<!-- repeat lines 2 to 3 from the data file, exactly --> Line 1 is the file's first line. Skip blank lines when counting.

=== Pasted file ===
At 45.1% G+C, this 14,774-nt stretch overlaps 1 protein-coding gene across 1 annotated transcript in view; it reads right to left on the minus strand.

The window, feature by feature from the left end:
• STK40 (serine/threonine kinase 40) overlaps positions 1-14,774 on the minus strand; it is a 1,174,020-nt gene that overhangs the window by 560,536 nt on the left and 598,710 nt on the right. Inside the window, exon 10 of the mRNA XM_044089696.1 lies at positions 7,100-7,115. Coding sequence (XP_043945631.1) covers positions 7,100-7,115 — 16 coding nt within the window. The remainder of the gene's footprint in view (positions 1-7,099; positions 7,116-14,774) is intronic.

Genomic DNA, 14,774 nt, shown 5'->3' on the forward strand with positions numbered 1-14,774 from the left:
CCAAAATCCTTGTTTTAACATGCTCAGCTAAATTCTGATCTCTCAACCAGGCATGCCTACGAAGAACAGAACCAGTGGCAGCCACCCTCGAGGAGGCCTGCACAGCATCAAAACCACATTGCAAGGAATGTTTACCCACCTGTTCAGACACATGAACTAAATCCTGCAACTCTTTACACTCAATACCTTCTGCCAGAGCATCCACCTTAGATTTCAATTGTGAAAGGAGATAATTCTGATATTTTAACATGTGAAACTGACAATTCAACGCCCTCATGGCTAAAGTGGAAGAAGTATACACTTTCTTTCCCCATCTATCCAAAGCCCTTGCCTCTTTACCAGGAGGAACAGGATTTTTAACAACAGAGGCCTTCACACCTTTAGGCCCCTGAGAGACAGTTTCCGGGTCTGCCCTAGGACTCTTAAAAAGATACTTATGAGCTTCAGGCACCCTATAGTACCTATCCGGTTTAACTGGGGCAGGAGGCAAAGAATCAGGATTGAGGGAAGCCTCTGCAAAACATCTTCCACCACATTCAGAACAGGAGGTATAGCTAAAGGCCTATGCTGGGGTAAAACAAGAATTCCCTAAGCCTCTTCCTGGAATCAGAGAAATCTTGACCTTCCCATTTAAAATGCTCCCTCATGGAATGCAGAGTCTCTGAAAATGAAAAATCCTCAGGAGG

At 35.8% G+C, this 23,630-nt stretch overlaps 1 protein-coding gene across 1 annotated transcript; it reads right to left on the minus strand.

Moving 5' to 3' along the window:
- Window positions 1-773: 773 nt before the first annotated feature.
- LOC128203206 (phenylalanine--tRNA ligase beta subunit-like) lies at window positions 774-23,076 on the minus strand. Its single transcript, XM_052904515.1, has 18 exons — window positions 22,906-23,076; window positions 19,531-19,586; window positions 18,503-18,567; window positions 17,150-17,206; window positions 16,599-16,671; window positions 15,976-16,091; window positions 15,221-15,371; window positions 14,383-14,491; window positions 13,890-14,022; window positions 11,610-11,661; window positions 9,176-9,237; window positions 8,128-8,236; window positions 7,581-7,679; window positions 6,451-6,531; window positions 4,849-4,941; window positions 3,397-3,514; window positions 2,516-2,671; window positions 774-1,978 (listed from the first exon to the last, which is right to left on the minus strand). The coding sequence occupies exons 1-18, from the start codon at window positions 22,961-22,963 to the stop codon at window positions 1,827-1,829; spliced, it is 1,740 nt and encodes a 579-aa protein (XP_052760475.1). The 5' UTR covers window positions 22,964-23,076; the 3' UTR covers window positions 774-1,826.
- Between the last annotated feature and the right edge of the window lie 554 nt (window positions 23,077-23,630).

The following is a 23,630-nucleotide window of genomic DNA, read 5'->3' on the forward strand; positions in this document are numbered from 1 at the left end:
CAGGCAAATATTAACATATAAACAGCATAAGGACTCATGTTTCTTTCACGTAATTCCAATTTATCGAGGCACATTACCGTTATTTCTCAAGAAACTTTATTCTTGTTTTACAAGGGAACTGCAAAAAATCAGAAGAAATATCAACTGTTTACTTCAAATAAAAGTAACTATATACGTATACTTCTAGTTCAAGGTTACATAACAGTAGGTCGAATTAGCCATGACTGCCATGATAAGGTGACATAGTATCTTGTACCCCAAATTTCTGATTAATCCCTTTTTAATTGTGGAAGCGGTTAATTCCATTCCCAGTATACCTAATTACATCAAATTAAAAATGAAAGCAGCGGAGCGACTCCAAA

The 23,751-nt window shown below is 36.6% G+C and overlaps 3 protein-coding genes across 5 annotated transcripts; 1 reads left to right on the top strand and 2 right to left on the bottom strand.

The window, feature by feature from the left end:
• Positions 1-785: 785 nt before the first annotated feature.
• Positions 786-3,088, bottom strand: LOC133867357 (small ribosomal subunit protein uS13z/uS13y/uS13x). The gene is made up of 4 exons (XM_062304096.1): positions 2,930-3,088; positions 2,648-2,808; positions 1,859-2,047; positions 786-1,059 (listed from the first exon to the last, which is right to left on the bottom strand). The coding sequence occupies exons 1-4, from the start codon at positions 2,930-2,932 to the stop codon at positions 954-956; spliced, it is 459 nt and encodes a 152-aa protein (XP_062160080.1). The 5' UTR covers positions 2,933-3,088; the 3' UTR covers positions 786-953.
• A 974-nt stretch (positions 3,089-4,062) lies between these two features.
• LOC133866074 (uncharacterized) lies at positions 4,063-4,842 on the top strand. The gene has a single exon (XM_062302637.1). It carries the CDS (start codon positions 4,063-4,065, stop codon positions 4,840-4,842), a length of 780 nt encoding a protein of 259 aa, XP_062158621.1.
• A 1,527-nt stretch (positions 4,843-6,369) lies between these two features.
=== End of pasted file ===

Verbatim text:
The window, feature by feature from the left end:
• STK40 (serine/threonine kinase 40) overlaps positions 1-14,774 on the minus strand; it is a 1,174,020-nt gene that overhangs the window by 560,536 nt on the left and 598,710 nt on the right. Inside the window, exon 10 of the mRNA XM_044089696.1 lies at positions 7,100-7,115. Coding sequence (XP_043945631.1) covers positions 7,100-7,115 — 16 coding nt within the window. The remainder of the gene's footprint in view (positions 1-7,099; positions 7,116-14,774) is intronic.